# Affine and projective geometry, Autumn 2011

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This module is intended to introduce students to basic concepts of geometry and use those concepts to demonstrate how geometry and algebra can interact in a mutually beneficial way. The course will be accompanied with exercise classes; the work in class is not assessed but is extremely important as it prepares the students to approaching questions from home assignments and the final exam paper.

## Syllabus

• Geometric objects in two and three dimensions. Affine and projective plane: axiomatic approach.
• Higher dimensions. Coordinate vector space and linear transformations.
• Affine spaces and transformations. Convexity in affine spaces.
• Projective spaces and transformations.
• Coordinate systems. Change of coordinates. Proving theorems by change of coordinates. Example of a projective invariant: cross-ratio.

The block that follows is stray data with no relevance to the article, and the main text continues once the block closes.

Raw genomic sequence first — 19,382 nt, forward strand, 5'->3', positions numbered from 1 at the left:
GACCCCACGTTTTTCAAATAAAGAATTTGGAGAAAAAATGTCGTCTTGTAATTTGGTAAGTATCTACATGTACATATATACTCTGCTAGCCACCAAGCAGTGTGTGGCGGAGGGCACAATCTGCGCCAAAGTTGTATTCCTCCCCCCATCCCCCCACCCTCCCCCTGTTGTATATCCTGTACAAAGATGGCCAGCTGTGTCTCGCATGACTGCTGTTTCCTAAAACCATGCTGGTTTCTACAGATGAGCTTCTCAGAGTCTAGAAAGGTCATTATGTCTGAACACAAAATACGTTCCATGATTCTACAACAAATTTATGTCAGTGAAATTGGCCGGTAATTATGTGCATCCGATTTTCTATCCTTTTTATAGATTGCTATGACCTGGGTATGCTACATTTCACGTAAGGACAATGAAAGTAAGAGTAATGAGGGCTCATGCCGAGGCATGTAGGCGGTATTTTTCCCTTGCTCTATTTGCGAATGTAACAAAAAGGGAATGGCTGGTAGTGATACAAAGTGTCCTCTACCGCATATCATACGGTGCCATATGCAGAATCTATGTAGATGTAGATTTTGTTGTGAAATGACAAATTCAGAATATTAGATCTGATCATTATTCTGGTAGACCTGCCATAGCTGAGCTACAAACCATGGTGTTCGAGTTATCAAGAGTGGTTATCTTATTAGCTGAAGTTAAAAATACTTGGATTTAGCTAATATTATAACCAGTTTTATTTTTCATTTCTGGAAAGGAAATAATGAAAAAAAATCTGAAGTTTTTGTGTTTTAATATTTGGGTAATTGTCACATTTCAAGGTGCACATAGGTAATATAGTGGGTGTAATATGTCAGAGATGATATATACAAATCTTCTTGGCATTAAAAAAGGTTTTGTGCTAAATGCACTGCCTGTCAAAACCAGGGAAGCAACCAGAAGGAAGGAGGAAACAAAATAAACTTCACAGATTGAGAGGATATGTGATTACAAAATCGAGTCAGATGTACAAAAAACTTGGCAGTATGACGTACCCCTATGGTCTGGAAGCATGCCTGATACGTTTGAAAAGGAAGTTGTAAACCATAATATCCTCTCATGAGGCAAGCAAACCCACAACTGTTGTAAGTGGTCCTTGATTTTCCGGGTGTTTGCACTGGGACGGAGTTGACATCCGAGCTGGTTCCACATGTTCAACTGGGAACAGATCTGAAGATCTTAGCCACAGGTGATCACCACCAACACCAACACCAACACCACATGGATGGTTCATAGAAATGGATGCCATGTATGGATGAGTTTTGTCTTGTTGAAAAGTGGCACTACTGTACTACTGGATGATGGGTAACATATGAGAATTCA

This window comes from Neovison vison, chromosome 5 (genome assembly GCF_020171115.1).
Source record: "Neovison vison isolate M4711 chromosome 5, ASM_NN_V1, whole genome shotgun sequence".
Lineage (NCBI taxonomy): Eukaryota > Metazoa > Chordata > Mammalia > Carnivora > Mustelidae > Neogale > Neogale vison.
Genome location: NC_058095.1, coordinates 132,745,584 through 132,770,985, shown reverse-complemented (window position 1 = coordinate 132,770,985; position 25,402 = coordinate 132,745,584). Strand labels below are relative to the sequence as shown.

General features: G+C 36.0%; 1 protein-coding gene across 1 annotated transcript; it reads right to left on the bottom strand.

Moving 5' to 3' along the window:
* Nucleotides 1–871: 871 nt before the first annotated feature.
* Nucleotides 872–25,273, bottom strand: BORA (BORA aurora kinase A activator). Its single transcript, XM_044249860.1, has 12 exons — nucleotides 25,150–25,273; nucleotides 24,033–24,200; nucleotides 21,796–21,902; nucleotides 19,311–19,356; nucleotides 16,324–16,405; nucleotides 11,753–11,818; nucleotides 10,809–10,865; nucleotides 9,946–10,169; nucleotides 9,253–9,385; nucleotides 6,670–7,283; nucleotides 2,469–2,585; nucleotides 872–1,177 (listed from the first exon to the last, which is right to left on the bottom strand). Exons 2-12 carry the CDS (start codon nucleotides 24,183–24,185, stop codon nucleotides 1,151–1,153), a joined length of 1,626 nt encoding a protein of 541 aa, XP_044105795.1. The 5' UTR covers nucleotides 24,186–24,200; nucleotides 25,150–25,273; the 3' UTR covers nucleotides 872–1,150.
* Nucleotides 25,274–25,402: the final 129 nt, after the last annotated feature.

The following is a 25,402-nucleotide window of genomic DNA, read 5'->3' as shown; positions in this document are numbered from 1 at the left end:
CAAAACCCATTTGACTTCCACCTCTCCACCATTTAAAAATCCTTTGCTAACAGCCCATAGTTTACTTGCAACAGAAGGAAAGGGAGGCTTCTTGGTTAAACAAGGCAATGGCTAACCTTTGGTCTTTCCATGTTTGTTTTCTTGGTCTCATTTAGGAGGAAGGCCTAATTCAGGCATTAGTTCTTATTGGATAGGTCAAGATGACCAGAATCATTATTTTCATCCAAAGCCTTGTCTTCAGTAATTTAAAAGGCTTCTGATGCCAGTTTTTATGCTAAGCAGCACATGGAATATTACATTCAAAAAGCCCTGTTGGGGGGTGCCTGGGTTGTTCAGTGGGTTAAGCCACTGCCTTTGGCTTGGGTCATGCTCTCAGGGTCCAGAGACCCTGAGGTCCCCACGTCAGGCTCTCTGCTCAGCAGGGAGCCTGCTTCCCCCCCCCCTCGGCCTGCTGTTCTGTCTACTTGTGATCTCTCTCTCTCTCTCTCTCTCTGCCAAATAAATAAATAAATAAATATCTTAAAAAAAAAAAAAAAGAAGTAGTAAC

• Affine and projective classification of plane quadrics. Euclidean classification. Geometric definitions of ellipse, hyperbola and parabola.
• Complex numbers and quaternions, and their geometric interpretation.

## Materials

... are available via the "Moodle" platform to which all students have access. Be warned that any handouts you might get hold of via "Moodle" or otherwise are incomplete, and by no means can they serve as a substitute for attending classes.

## Assessment

There will be several home assignments of varying lengths, depending on the topics covered. However, the primary method of assessment is via a written examination. The final mark is computed as MAX(F,0.8F+0.2C), where F is the percentage earned in the final exam, C is the percentage earned by means of continuous assessment (home assignments). Thus, if a student does well in the final exam paper, their possible poor performance during the semester would not affect the final mark. However, since the final exam paper questions are modelled on questions from home assignments, students are strongly recommended to attempt as many problems from home assignments as they can.

## Literature

No specific textbooks are recommended; some handouts and xerox copies of relevant literature will be disseminated in class.